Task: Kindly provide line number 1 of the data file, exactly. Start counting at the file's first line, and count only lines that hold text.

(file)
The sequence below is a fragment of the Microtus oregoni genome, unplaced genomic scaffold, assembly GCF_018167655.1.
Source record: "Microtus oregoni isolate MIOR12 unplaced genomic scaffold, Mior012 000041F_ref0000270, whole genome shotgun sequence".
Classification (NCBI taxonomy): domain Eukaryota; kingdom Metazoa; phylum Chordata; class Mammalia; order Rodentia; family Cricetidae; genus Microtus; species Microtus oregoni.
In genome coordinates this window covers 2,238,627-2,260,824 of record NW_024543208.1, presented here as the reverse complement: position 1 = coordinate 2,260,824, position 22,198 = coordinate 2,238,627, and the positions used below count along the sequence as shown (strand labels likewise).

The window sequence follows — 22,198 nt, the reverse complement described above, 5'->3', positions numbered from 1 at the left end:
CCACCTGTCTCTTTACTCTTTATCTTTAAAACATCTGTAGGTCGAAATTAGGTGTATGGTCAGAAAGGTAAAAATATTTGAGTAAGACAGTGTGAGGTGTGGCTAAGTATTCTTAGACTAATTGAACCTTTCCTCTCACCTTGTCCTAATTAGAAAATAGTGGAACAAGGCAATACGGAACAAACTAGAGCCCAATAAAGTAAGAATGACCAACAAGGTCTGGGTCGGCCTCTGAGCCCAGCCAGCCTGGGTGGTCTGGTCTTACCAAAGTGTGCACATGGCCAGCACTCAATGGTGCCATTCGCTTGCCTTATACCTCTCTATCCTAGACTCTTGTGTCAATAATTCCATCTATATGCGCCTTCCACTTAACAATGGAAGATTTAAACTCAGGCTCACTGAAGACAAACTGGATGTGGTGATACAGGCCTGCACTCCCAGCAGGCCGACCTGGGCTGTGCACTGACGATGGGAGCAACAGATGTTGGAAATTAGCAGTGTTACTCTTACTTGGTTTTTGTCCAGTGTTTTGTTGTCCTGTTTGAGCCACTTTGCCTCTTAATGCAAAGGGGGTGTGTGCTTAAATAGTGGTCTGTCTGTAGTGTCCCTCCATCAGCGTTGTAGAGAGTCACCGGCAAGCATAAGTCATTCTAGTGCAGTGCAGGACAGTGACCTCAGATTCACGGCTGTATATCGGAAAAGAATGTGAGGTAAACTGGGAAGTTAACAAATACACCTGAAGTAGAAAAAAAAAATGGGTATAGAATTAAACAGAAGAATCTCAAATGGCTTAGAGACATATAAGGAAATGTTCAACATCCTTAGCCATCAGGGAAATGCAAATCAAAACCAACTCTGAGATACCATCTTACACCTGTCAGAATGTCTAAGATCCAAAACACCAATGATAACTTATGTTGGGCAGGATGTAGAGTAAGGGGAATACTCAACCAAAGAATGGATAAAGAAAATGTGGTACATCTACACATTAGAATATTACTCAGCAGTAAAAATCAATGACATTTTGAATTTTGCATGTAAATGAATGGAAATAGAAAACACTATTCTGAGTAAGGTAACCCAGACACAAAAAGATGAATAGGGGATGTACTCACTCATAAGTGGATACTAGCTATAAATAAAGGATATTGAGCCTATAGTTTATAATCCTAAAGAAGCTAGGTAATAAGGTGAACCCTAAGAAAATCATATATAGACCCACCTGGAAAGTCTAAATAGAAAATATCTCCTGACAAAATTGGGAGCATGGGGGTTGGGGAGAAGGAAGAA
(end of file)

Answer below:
The sequence below is a fragment of the Microtus oregoni genome, unplaced genomic scaffold, assembly GCF_018167655.1.